LUZERNE — Ballerina Olga Aru hunkered down to look one tiny dancer in the eye.
“Do you want to be in the ballet?” she asked the wide-eyed 6-year-old named Gabrielle.
The child nodded solemnly.
“Then you must practice holding your arms like this,” Aru said, demonstrating a classic position in which slightly rounded arms frame a dancer’s face. “You promise to practice?
Gabrielle agreed, and the two dancers — one accustomed to pointe shoes and international applause, and one just starting out in soft slippers — joined hands palm-to-palm, sealing the pact with a touch.
They may see each other again in about seven weeks, when the Moscow Ballet’s “Great Russian Nutcracker” comes to the F.M. Kirby Center in Wilkes-Barre to present its annual holiday show on Dec. 9.
As the ballet travels from city to city, audition director Aru visits various locations in advance and selects young dancers to be part of the show. Earlier this week, she auditioned several dozen children and teens at the Harris Conservatory for the Arts in Luzerne.
Over the next several weeks, Elisabeth Harris from the conservatory faculty will help the chosen dancers prepare for the show, and in December they will appear on stage with the professional company in such auxiliary roles as snowflakes, mice, party children, snowmaidens, and representatives of various countries.
“It was really exciting,” 11-year-old Kendalyn Gerhardt of West Wyoming said, recalling how she wore a bolero jacket and danced a “Spanish” role last year.
“She looked like a little matador,” said mom Christine Gerhardt, who accompanied her daughter to the tryouts.
This year, Kendalyn learned she’ll be dancing a “Chinese” role — which she said sounds like fun.
Stretching out before the audition, Hannah Farber, 14, from Pittston said it didn’t matter what part she might get, she was simply thrilled for a chance to dance with the Moscow Ballet company, whose “Nutcracker” features Russian folk legends Father Christmas/Ded Moroz and Snow Maiden/Snegurochka, life-size matrushka dolls and a Dove of Peace with a 20-foot wing span that is formed by two dancers moving as one.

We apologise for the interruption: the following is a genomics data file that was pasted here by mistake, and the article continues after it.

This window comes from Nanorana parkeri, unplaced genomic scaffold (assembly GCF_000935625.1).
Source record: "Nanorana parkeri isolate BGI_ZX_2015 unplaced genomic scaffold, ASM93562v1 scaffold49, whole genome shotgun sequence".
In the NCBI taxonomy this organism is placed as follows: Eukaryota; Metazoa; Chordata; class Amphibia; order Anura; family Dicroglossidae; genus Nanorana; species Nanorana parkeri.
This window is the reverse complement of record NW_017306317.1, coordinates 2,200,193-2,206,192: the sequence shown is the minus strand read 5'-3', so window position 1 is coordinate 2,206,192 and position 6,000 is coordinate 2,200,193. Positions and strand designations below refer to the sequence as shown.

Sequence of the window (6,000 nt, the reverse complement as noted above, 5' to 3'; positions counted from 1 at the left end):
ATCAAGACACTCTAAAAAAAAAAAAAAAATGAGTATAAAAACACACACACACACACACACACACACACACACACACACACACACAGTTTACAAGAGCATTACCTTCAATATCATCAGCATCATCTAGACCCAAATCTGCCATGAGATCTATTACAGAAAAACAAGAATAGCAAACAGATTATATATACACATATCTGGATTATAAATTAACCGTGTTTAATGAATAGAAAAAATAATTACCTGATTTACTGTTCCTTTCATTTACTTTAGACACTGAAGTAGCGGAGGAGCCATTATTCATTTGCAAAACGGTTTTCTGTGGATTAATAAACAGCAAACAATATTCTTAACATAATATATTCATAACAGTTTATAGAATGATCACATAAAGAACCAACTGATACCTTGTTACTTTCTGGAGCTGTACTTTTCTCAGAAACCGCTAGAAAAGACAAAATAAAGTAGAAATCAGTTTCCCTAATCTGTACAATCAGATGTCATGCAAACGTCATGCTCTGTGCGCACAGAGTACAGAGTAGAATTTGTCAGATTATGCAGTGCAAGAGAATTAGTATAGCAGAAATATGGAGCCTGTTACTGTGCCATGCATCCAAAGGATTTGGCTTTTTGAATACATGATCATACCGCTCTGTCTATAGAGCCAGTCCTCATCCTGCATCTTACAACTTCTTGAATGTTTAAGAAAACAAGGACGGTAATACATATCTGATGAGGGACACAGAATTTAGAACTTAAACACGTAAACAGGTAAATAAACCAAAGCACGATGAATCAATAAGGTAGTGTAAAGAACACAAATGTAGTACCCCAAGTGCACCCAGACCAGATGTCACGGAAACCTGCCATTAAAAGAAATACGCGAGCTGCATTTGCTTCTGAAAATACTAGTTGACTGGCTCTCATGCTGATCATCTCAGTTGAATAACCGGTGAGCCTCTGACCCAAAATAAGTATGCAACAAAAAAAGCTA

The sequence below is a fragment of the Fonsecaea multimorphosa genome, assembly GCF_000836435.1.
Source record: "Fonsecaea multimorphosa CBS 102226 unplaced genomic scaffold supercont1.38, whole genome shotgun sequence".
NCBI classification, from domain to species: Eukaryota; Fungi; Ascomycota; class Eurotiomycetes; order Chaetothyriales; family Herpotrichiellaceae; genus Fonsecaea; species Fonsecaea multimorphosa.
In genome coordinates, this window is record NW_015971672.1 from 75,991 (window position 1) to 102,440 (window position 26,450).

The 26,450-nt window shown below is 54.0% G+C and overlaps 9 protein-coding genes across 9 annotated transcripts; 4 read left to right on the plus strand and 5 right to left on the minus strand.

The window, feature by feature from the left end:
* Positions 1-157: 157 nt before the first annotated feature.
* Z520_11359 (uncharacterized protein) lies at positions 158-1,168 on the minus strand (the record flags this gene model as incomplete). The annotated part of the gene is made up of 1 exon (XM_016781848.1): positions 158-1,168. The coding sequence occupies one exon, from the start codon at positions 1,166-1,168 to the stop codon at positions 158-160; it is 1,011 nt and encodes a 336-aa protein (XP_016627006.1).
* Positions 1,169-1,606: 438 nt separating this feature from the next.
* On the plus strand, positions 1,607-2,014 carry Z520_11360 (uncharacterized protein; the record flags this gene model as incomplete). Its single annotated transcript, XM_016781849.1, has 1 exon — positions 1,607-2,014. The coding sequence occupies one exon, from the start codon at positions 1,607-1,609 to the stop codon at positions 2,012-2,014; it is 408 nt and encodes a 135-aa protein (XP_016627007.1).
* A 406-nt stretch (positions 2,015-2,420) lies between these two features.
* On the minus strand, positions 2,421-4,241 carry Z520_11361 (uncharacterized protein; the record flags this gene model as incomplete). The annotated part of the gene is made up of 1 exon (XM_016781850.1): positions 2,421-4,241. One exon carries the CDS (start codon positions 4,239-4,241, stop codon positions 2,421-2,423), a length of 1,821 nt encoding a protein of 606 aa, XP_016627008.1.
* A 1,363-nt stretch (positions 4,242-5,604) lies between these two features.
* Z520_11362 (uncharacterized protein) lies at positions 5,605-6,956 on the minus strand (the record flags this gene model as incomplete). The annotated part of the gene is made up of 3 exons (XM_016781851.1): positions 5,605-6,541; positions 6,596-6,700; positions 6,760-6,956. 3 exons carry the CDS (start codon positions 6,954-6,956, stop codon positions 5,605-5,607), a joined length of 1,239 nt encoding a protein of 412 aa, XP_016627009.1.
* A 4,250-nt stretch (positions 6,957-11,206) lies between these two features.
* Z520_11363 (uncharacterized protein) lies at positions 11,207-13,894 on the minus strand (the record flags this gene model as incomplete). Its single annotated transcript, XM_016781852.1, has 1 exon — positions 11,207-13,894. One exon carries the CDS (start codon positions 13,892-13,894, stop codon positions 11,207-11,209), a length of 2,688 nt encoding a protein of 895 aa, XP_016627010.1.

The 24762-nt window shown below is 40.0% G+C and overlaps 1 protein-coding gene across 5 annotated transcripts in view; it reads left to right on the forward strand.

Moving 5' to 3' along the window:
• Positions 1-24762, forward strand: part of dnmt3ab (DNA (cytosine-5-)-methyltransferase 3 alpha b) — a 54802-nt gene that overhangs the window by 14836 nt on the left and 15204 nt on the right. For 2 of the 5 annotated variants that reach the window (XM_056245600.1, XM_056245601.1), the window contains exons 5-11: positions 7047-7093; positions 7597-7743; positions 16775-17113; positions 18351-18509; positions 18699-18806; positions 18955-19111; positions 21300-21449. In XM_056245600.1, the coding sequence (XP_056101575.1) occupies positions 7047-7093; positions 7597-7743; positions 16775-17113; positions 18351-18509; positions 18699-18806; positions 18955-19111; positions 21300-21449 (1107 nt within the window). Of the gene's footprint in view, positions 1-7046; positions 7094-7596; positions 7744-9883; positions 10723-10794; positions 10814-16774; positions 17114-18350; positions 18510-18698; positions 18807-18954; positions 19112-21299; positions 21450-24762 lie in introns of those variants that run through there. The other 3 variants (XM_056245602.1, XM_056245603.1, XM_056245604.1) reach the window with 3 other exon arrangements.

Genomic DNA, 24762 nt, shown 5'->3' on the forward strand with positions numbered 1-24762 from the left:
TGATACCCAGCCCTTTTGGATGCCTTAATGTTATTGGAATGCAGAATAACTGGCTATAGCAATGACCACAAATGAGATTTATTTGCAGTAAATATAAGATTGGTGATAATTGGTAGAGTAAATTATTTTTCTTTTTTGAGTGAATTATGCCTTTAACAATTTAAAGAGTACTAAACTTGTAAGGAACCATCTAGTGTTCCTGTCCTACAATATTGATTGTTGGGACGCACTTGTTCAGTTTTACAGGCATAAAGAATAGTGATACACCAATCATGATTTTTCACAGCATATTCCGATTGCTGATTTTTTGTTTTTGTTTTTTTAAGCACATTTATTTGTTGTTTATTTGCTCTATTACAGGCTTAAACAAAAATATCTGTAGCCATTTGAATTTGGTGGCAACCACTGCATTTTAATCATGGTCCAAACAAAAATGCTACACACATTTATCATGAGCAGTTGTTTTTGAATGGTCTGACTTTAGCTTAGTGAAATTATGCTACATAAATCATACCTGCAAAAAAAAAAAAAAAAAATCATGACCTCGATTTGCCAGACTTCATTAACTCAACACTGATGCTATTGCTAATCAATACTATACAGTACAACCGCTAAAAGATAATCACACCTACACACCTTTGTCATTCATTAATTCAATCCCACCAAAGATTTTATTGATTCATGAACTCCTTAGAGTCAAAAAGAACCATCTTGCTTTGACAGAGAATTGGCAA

“They just seem so skilled and talented,” Hannah said.
While the girls waited to audition inside a classroom studio, their moms waited in a crowded hall outside and talked about how valuable they believe the opportunity is.
“She gets to dance with people she aspires to be like and she gets to see their work ethic,” said April Fisch of Cresco, whose daughter, Claudia, 12, has participated in the “Great Russian Nutcracker” for several years. No slouch herself when it comes to a work ethic, Fisch expects to drive an hour each way to bring her daughter to rehearsals.
Back in the audition hall, Aru taught routines to the dancers, who come from several other dance studios as well as the Harris Conservatory for the Arts.
“I’m looking for young talent, with dedication,” she said, explaining she sees about 2,000 young dancers each year in various cities.
As the girls twirled and knelt and waved their arms like snowflakes, Christine Gerhardt reflected on how happy she was to see her daughter participate in the Moscow Ballet’s “Great Russian Nutcracker” last year.
“She’s thrilled to be up there,” she said, admitting that seeing her daughter on stage has brought her tears of motherly pride. “I think it’s every little girl’s dream, and she gets to be living it.”